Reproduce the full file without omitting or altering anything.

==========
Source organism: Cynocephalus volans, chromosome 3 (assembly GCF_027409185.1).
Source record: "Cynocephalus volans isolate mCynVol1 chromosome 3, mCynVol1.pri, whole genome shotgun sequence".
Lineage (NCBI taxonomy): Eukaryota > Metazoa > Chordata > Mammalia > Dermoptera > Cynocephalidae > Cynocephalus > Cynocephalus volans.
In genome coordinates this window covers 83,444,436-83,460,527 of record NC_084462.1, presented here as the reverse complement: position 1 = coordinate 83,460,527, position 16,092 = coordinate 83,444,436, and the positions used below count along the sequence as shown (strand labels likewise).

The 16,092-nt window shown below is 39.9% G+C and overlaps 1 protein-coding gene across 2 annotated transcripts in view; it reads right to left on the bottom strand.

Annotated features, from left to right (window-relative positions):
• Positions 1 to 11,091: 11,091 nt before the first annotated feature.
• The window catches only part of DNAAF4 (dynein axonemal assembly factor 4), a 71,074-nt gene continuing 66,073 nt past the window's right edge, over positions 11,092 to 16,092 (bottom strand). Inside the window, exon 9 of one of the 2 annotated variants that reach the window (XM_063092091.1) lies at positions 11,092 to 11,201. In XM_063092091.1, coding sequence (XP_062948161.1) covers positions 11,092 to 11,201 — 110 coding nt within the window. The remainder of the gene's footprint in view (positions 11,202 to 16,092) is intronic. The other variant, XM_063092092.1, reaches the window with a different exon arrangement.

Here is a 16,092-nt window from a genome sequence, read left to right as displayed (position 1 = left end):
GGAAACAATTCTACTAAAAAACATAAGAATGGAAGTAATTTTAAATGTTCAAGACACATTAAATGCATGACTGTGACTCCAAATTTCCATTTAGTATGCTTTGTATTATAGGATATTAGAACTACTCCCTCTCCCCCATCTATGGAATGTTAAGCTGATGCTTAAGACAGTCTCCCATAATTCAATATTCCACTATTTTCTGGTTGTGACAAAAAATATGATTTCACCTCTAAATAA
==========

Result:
Source organism: Cynocephalus volans, chromosome 3 (assembly GCF_027409185.1).
Source record: "Cynocephalus volans isolate mCynVol1 chromosome 3, mCynVol1.pri, whole genome shotgun sequence".
Lineage (NCBI taxonomy): Eukaryota > Metazoa > Chordata > Mammalia > Dermoptera > Cynocephalidae > Cynocephalus > Cynocephalus volans.
In genome coordinates this window covers 83,444,436-83,460,527 of record NC_084462.1, presented here as the reverse complement: position 1 = coordinate 83,460,527, position 16,092 = coordinate 83,444,436, and the positions used below count along the sequence as shown (strand labels likewise).

The 16,092-nt window shown below is 39.9% G+C and overlaps 1 protein-coding gene across 2 annotated transcripts in view; it reads right to left on the bottom strand.

Annotated features, from left to right (window-relative positions):
• Positions 1 to 11,091: 11,091 nt before the first annotated feature.
• The window catches only part of DNAAF4 (dynein axonemal assembly factor 4), a 71,074-nt gene continuing 66,073 nt past the window's right edge, over positions 11,092 to 16,092 (bottom strand). Inside the window, exon 9 of one of the 2 annotated variants that reach the window (XM_063092091.1) lies at positions 11,092 to 11,201. In XM_063092091.1, coding sequence (XP_062948161.1) covers positions 11,092 to 11,201 — 110 coding nt within the window. The remainder of the gene's footprint in view (positions 11,202 to 16,092) is intronic. The other variant, XM_063092092.1, reaches the window with a different exon arrangement.

Here is a 16,092-nt window from a genome sequence, read left to right as displayed (position 1 = left end):
GGAAACAATTCTACTAAAAAACATAAGAATGGAAGTAATTTTAAATGTTCAAGACACATTAAATGCATGACTGTGACTCCAAATTTCCATTTAGTATGCTTTGTATTATAGGATATTAGAACTACTCCCTCTCCCCCATCTATGGAATGTTAAGCTGATGCTTAAGACAGTCTCCCATAATTCAATATTCCACTATTTTCTGGTTGTGACAAAAAATATGATTTCACCTCTAAATAA